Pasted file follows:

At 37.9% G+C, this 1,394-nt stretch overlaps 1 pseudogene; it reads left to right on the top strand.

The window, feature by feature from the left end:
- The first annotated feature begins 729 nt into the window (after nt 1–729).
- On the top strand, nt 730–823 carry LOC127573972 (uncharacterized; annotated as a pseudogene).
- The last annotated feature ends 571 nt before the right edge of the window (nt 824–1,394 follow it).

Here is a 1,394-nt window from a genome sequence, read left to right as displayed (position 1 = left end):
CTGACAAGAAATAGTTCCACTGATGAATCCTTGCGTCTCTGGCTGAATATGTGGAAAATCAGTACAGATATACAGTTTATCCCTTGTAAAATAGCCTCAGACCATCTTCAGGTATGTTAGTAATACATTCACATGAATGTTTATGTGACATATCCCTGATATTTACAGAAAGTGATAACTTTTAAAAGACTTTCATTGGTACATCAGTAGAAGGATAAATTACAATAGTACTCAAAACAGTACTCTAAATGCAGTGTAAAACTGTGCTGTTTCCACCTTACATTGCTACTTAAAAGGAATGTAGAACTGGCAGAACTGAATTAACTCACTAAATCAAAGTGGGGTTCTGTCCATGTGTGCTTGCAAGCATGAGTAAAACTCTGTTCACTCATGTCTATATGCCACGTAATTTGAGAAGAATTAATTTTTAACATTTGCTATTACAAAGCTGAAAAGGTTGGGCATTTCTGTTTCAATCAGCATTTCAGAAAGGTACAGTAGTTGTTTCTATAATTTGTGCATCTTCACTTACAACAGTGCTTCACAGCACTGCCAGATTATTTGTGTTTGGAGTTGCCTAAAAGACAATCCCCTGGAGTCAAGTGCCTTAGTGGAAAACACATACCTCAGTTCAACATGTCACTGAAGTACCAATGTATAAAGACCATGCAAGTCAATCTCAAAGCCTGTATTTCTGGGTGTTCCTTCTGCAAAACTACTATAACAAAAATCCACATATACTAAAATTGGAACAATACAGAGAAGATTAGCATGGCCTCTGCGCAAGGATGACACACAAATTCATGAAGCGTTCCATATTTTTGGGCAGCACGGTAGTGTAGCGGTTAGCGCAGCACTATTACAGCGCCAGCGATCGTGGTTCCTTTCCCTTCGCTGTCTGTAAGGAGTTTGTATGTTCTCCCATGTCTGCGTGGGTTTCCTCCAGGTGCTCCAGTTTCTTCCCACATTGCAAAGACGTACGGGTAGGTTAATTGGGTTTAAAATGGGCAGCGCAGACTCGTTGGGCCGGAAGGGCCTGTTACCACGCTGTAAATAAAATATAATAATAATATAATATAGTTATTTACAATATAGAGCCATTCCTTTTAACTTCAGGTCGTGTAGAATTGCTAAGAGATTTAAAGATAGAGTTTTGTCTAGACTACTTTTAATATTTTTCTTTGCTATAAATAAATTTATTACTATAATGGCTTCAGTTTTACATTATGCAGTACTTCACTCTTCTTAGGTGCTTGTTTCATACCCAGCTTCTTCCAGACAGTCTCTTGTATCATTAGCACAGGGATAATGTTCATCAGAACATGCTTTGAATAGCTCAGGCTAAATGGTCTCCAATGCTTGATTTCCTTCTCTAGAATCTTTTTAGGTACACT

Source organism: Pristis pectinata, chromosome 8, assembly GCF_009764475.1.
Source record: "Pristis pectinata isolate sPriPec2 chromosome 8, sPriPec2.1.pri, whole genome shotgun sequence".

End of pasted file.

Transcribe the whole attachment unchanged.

At 37.9% G+C, this 1,394-nt stretch overlaps 1 pseudogene; it reads left to right on the top strand.

The window, feature by feature from the left end:
- The first annotated feature begins 729 nt into the window (after nt 1–729).
- On the top strand, nt 730–823 carry LOC127573972 (uncharacterized; annotated as a pseudogene).
- The last annotated feature ends 571 nt before the right edge of the window (nt 824–1,394 follow it).

Here is a 1,394-nt window from a genome sequence, read left to right as displayed (position 1 = left end):
CTGACAAGAAATAGTTCCACTGATGAATCCTTGCGTCTCTGGCTGAATATGTGGAAAATCAGTACAGATATACAGTTTATCCCTTGTAAAATAGCCTCAGACCATCTTCAGGTATGTTAGTAATACATTCACATGAATGTTTATGTGACATATCCCTGATATTTACAGAAAGTGATAACTTTTAAAAGACTTTCATTGGTACATCAGTAGAAGGATAAATTACAATAGTACTCAAAACAGTACTCTAAATGCAGTGTAAAACTGTGCTGTTTCCACCTTACATTGCTACTTAAAAGGAATGTAGAACTGGCAGAACTGAATTAACTCACTAAATCAAAGTGGGGTTCTGTCCATGTGTGCTTGCAAGCATGAGTAAAACTCTGTTCACTCATGTCTATATGCCACGTAATTTGAGAAGAATTAATTTTTAACATTTGCTATTACAAAGCTGAAAAGGTTGGGCATTTCTGTTTCAATCAGCATTTCAGAAAGGTACAGTAGTTGTTTCTATAATTTGTGCATCTTCACTTACAACAGTGCTTCACAGCACTGCCAGATTATTTGTGTTTGGAGTTGCCTAAAAGACAATCCCCTGGAGTCAAGTGCCTTAGTGGAAAACACATACCTCAGTTCAACATGTCACTGAAGTACCAATGTATAAAGACCATGCAAGTCAATCTCAAAGCCTGTATTTCTGGGTGTTCCTTCTGCAAAACTACTATAACAAAAATCCACATATACTAAAATTGGAACAATACAGAGAAGATTAGCATGGCCTCTGCGCAAGGATGACACACAAATTCATGAAGCGTTCCATATTTTTGGGCAGCACGGTAGTGTAGCGGTTAGCGCAGCACTATTACAGCGCCAGCGATCGTGGTTCCTTTCCCTTCGCTGTCTGTAAGGAGTTTGTATGTTCTCCCATGTCTGCGTGGGTTTCCTCCAGGTGCTCCAGTTTCTTCCCACATTGCAAAGACGTACGGGTAGGTTAATTGGGTTTAAAATGGGCAGCGCAGACTCGTTGGGCCGGAAGGGCCTGTTACCACGCTGTAAATAAAATATAATAATAATATAATATAGTTATTTACAATATAGAGCCATTCCTTTTAACTTCAGGTCGTGTAGAATTGCTAAGAGATTTAAAGATAGAGTTTTGTCTAGACTACTTTTAATATTTTTCTTTGCTATAAATAAATTTATTACTATAATGGCTTCAGTTTTACATTATGCAGTACTTCACTCTTCTTAGGTGCTTGTTTCATACCCAGCTTCTTCCAGACAGTCTCTTGTATCATTAGCACAGGGATAATGTTCATCAGAACATGCTTTGAATAGCTCAGGCTAAATGGTCTCCAATGCTTGATTTCCTTCTCTAGAATCTTTTTAGGTACACT

Source organism: Pristis pectinata, chromosome 8, assembly GCF_009764475.1.
Source record: "Pristis pectinata isolate sPriPec2 chromosome 8, sPriPec2.1.pri, whole genome shotgun sequence".